En route vers le milliard focuses on a group of survivors of the Six Day War, an armed conflict between Ugandan and Rwandan forces that left roughly 1,000 people dead and several thousand wounded. These survivors have banded together to travel to the capital of Kinshasa and demand reparations. Many of them have been severely injured or lost limbs in the conflict, which has subsequently left them unable to work and treated as pariahs by their peers. Reparations were promised but never delivered, and so the group decides to take a boat up the Congo River to the capital in order to demand what they are due.
As is typical of Hamadi’s cinema, the film takes a fly-on-the-wall approach with little context or introductions, which puts the onus of characterization on the viewer. The survivors’ voyage is compelling and their anger infectious, though I’d say the film stumbles a little by focusing part of the narrative on filmed segments of a play put on by the survivors that recreates their experience during the Six-Day War. There’s nothing wrong with these segments, per se. They’re quite powerful, in fact, but they contrast oddly with the immediacy of the rest of the film. To be perfectly honest, it’s not even necessarily Hamadi’s fault. It’s an overexposed gimmick in western documentary filmmaking, and En route vers le milliard is just a casualty of its overexposure. Nevertheless, Hamadi captures some truly outstanding footage in here (a storm on the boat is particularly riveting) and the film, improbably, is his most hopeful yet. (AR)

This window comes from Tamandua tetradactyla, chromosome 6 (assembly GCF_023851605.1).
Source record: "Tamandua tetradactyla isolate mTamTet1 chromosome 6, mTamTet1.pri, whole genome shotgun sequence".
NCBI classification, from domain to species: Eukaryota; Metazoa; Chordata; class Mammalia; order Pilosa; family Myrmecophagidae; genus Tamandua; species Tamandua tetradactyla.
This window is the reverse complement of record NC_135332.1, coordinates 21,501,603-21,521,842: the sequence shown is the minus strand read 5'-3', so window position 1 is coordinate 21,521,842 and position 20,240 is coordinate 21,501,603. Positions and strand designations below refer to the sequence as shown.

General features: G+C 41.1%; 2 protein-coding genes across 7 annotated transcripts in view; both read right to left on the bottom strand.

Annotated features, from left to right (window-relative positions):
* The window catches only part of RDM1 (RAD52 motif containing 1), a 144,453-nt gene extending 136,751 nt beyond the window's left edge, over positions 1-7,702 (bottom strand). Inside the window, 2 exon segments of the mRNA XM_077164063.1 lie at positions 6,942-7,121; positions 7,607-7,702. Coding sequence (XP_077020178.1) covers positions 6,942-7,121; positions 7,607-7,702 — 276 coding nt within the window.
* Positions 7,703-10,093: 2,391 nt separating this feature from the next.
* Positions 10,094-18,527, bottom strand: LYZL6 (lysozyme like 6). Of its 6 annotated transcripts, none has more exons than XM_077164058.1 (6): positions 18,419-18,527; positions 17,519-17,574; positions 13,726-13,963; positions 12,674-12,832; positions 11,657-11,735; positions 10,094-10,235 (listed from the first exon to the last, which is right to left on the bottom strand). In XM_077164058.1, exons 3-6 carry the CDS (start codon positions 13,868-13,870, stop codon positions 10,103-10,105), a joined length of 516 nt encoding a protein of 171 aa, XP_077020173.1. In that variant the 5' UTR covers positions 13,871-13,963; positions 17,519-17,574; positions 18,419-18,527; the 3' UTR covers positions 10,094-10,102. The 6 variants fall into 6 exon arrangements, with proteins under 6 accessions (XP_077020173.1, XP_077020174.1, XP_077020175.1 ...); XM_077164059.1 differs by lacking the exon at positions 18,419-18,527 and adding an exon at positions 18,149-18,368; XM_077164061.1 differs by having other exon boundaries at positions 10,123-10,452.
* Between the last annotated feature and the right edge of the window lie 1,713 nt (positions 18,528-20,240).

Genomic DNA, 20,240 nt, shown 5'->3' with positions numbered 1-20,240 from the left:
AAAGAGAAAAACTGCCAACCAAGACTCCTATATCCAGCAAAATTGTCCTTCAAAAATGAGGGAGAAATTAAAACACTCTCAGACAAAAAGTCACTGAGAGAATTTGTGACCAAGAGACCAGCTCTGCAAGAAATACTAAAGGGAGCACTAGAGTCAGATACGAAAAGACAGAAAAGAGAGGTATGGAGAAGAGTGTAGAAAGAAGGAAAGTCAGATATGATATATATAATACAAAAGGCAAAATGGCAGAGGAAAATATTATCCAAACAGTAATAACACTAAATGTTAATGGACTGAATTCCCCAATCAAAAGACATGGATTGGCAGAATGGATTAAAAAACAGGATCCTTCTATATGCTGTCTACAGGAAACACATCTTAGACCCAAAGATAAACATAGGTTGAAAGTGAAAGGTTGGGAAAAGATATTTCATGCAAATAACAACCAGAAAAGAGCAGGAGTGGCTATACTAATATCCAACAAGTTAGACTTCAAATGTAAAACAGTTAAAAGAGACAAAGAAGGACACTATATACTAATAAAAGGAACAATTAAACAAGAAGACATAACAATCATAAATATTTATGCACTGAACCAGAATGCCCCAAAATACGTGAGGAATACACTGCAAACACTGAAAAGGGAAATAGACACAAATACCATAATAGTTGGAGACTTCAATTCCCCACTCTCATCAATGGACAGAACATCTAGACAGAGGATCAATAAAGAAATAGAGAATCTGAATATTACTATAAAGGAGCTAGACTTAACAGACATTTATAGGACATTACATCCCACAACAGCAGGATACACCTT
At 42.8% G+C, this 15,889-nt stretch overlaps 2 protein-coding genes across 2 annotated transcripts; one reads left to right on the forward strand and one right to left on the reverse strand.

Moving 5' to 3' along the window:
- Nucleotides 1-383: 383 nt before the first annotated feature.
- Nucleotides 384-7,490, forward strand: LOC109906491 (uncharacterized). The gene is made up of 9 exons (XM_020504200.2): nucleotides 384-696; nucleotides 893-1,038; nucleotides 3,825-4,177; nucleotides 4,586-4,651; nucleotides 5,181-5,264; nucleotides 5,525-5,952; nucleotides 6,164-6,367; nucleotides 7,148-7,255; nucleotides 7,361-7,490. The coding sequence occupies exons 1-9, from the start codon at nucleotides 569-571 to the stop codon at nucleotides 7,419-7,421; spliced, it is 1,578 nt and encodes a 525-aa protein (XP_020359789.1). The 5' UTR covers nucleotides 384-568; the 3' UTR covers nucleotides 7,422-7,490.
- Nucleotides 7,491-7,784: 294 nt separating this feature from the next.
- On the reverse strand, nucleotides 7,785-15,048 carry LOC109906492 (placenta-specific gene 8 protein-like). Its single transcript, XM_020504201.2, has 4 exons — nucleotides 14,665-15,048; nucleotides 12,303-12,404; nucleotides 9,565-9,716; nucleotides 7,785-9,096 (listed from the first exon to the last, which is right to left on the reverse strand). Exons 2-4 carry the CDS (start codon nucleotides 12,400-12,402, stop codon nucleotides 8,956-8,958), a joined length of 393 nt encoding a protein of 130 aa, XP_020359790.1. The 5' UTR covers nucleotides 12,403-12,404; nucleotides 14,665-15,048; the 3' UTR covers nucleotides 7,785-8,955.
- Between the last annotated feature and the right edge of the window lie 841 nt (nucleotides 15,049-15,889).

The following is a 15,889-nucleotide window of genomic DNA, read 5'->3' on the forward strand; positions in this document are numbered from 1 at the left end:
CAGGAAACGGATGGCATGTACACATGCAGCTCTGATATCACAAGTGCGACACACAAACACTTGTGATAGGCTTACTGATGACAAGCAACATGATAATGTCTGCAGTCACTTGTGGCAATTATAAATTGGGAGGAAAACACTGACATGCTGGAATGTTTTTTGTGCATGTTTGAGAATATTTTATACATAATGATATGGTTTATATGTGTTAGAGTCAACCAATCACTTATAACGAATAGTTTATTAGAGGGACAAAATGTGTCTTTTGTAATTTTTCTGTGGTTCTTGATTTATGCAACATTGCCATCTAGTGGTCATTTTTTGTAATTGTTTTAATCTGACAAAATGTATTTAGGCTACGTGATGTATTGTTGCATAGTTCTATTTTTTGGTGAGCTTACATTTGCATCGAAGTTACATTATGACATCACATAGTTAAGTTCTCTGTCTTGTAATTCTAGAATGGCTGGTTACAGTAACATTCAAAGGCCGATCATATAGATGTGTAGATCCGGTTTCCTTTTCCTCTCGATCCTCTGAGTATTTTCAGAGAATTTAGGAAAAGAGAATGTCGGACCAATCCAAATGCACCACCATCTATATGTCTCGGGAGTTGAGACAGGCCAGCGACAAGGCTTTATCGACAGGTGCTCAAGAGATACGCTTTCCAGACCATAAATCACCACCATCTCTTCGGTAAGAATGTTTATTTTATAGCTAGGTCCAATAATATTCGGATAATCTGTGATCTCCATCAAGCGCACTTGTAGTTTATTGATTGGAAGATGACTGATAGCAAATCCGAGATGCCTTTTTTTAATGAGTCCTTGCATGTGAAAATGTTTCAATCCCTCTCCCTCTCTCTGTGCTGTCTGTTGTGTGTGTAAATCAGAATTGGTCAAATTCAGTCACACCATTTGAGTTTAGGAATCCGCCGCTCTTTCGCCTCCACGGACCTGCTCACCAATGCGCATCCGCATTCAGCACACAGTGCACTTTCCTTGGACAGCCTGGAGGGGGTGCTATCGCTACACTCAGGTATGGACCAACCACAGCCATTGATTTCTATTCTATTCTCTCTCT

Prière pour une mitaine perdue
Jean-François Lesage’s cinema often feels out of step with most contemporary filmmakers. With movies like Un amour d’été and La Rivière Cachée, he uses documentary to question participants on a variety of questions and topics. The films are structured similarly to fiction, the voice of the filmmaker is erased, and the conversations flow with a similar intensity and insight as Eric Rohmer. If his films feel different, they are unusually sentimental — leaning on grand topics such as love and loss. He’s somehow avoided all the pitfalls of irony and pessimism in his work, which leads his films to feel like relics, for better and worse, of a more optimistic era. With his latest film, Prière pour une mitaine perdue, his subjects reflect on things they’ve lost from mittens to soulmates, structured around the lost and found at the STM.
Shot in the heart of winter in stark black and white, Prière pour une mitaine perdue begins as something light and silly. Subjects talk about lost mittens and hats. They’re sometimes seriously peeved, though often resigned to the idea that anything lost on the Montreal metro may as well be a lost cause. Perhaps that is why anything found feels like a small miracle; these moments of joy and surprise are touching and vibrant. It’s a reminder of how rarely we see people in our day-to-day life-celebrating small victories and revelations. For that alone, the film feels worthwhile and precious. As the filmmaking expands to take on more significant loss ideas, it remains interesting though perhaps it loses some of its focus. The rhythms that were so strong in the beginning lose steam. Yet it’s hard to walk away from the film feeling too disappointed. It’s a movie filled with immense love for people and also, quite unpredictably, makes you yearn for winter. It’s a film that crystalizes the magic of Montreal during a snowstorm, a feat few filmmakers could ever hope of achieving. (JS) ■
For the complete program and to stream films, please visit the RIDM website.
For more film coverage, please visit the Film & TV section.